Spotify reduces piracy, but also cuts into digital track sales
New research from the European Commission‘s Joint Research Centre shows that Spotify has helped to reduce the level of piracy in the countries where it is available. The work also reveals that Spotify reduces the number of digital track sales, but that those losses are cancelled out by the licensing fees paid by Spotify.
The researchers Luis Aguiar and Joel Waldfogel obtained the weekly levels of digital sales and of piracy via torrents for 8,000 artists for the time period 2012-2013. Combining this with data from Spotify, the researchers were able to establish two interesting results. As a post on TorrentFreak puts it: “Based on this data the researchers conclude that Spotify has a clear displacement effect on piracy. For every 47 streams the number of illegal downloads decreases by one.” That may not sound like much, but given the large numbers of Spotify streams, the effect on piracy is observable.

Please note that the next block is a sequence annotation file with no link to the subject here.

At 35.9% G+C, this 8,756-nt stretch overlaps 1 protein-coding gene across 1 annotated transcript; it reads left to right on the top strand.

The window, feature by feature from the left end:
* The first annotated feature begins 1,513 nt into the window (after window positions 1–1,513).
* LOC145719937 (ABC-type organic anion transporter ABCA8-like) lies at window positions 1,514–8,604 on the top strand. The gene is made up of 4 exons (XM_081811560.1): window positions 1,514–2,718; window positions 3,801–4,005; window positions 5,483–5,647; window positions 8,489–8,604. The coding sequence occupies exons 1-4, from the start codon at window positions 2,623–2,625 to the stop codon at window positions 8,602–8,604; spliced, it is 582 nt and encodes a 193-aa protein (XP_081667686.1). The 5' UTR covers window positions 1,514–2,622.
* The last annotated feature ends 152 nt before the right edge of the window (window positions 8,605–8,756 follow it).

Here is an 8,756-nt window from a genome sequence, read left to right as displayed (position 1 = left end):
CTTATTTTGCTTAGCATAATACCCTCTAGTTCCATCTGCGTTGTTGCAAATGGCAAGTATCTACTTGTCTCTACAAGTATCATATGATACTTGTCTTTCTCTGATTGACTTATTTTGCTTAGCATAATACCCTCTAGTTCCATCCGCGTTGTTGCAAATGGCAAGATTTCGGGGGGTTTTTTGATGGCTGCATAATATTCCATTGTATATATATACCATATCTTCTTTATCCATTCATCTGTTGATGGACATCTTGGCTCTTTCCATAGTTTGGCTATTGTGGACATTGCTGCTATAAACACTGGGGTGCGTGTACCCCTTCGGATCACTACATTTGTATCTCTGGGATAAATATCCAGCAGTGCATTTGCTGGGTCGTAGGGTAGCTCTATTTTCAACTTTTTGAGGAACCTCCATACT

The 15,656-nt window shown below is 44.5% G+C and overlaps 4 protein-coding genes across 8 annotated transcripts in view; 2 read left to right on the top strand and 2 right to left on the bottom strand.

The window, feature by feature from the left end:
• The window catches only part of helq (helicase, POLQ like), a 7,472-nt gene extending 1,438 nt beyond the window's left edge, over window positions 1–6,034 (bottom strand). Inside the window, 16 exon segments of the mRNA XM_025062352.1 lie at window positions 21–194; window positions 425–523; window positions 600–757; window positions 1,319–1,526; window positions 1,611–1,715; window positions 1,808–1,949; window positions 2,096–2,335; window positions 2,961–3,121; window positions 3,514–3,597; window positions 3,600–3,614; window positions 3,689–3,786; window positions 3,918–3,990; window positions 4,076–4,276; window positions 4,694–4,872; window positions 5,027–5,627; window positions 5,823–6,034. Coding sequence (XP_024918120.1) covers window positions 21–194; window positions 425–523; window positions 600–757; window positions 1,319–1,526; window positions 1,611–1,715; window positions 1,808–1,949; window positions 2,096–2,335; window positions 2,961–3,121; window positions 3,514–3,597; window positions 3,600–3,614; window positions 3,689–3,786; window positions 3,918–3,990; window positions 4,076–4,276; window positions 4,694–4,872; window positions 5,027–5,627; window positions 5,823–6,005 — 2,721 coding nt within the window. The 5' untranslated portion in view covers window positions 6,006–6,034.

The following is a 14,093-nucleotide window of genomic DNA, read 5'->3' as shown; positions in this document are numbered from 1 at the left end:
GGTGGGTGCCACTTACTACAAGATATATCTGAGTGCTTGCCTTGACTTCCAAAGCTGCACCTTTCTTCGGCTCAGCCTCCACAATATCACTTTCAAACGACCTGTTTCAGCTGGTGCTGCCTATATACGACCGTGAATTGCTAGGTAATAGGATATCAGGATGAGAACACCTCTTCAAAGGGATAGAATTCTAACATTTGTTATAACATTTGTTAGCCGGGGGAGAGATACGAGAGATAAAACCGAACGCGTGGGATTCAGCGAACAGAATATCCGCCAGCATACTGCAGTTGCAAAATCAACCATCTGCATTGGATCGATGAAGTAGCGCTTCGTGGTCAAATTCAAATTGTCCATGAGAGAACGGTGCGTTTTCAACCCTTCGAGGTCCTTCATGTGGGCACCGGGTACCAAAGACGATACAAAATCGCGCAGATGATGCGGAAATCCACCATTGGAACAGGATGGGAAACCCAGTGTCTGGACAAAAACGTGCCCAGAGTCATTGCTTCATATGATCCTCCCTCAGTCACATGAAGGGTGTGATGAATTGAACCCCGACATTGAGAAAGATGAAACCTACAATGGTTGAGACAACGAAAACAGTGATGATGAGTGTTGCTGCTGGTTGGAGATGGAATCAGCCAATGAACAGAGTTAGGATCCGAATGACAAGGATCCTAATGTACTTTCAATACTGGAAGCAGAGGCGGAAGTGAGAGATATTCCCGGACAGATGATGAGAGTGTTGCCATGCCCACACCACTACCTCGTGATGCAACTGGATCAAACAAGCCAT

That’s the good news for the recording industry. Less welcome will be the other finding: “According to the researchers, 137 Spotify streams reduce the number of individual digital track sales by one. Factoring in the revenue per stream and download, the overall impact is relatively neutral.” The more people listen to Spotify, the fewer digital music singles they buy. But the researchers note that overall, Spotify does not cause a loss for the recording industry, since the two effects—lower revenue from people buying fewer digital tracks, and gains from the streaming royalties—more or less cancel out.